The Dow snapped a six-day winning streak Tuesday — by just over a point — as energy and financials dragged on the market in light trading.
The Dow Jones Industrial Average was up for much of the day but just couldn't do it, ending down 1.7 points. The S&P 500 and Nasdaq also finished slightly lower.
Energy and financial stocks were the biggest drags. Consumer discretionary and industrials were the best performers.
TheCBOE volatility index, widely considered the best gauge of fear in the market, remained below 20. The gauge fell below that key mark last week for the first time since August 2008, before the financial crisis.
The dollar roseagainst both the euro and yen. Oil steadiednear $79 a barrel, while gold droppedbelow $1,100 an ounce.
Some encouraging economic news this morning: The Conference Board's gauge of consumer confidence rose to 52.9 in December from 50.6 in November, in-line with expectations.
The S&P/Case-Shiller report showed home prices were flatin October, after five straight increases, but it was still viewed by the market as an encouraging sign that the housing market is stabilizing.
"The rate was basically in line with the consensus forecast. We continue to see stabilization on a month to month basis in housing prices," Tim Ghriskey, chief investment officer of Solaris Asset Management, told Reuters.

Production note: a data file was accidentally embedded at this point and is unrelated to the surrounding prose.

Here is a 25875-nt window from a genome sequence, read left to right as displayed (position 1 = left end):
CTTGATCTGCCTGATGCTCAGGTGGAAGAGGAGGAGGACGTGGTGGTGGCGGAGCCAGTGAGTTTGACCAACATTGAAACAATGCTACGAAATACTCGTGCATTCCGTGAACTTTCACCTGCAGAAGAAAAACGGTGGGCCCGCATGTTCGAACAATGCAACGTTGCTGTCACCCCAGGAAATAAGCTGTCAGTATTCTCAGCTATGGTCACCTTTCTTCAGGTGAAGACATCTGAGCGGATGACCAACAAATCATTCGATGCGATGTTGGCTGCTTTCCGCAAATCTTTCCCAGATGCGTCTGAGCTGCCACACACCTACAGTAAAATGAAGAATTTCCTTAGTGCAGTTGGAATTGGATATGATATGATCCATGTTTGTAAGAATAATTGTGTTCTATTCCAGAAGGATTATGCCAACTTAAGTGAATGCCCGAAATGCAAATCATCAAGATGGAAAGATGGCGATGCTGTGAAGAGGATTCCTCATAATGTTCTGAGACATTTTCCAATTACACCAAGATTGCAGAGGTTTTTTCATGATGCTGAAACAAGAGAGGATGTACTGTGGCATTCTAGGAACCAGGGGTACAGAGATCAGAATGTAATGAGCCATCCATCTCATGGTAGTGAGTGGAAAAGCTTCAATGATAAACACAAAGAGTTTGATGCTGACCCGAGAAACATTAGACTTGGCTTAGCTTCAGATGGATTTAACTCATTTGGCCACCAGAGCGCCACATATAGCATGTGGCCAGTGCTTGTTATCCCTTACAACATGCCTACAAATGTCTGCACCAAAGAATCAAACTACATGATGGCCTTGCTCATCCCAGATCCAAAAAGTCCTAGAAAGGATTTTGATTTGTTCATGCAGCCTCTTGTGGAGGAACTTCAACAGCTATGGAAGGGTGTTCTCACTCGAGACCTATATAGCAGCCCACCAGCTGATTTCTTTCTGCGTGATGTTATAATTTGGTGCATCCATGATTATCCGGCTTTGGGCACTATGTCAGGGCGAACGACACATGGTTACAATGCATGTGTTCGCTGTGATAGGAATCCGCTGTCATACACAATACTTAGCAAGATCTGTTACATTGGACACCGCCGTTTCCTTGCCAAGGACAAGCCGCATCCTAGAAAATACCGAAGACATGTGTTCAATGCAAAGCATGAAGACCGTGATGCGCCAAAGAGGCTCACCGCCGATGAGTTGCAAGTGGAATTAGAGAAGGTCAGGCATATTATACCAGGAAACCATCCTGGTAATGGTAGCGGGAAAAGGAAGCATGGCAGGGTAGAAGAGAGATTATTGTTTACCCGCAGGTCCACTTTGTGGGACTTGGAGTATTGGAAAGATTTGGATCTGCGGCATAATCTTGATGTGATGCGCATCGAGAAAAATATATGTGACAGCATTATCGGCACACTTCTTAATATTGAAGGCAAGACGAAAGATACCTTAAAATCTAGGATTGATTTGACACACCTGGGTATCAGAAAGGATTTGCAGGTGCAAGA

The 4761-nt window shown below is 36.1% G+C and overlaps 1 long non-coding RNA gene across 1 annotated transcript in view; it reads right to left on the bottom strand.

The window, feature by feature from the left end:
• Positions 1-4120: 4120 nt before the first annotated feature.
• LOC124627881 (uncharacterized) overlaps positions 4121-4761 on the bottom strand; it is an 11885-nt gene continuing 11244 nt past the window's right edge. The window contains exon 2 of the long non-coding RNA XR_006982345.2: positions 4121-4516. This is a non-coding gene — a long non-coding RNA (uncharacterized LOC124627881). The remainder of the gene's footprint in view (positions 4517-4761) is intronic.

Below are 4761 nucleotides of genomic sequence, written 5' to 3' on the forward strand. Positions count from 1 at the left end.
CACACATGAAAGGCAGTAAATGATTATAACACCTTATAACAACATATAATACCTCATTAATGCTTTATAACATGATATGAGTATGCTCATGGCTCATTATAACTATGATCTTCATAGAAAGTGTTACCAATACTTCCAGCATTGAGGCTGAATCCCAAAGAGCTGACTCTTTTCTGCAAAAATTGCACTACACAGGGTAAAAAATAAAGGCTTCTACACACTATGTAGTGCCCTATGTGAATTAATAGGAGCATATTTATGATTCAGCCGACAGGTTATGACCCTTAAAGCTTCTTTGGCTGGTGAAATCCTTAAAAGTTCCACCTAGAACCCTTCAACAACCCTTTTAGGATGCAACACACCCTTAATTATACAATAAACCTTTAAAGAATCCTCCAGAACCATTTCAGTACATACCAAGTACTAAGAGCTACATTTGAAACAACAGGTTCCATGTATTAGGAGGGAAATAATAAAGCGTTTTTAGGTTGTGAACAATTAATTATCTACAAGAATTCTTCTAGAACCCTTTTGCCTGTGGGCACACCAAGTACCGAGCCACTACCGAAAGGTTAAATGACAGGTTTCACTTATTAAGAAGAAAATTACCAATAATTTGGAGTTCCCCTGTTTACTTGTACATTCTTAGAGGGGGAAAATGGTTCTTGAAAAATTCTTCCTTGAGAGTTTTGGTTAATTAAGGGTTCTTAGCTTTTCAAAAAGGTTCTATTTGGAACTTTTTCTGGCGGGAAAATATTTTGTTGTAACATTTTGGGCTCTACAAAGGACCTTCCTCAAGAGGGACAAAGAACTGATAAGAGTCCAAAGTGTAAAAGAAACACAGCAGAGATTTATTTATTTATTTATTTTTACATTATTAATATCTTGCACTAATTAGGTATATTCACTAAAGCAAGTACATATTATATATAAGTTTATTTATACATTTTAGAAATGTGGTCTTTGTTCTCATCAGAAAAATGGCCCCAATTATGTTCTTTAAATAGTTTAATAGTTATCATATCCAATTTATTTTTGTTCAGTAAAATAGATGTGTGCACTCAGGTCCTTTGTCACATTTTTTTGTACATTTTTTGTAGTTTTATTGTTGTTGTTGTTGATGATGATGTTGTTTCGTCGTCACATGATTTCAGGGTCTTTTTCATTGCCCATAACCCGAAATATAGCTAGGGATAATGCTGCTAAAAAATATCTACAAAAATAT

And a survey from CareerBuilder.com showed employers expect to hire more new workers in 2010 than they did this year — Twenty percent, compared to 14 percent who said they planned to hire for this year.
The Treasury's auction of $42 billion in 5-year notes was met with solid demand. The high yield was 2.665 percent and the bid-to-cover ratio was 2.59. This came after tepid demand for Monday's two-year auction.
Bank of America and Chevron finished at the bottom of the Dow pack.
Disney and 3M were the Dow's biggest gainers.
MasterCard , Loews hotel chain and Oracle were the latest in a steady parade of 52-week highs.
The Nasdaq struggled as Apple dropped 1.2 percent after hitting year highs in recent sessions. The stock took a hit as Nokia filed a complaint with the International Trade Commission against Apple, accusing the iPhone giant of violating 10 of its patents.
Amazon finished slightly higher, helped by brisk holiday sales and an increased price target by Kauffman Bros. to $155 from $120.
Banks were one of the weakest links following news that the Federal Reserve will introduce a term deposit facility which will allow banks to get interest on deposits with maturities of under one year with the central bank, as part of its efforts to soak up excess liquidity from the market, to fight inflation when the recovery will be well under way.
The coming IPO of the world's largest aluminum maker, Rusal, has apparently generated interest from billionaire John Paulson and BlackRock.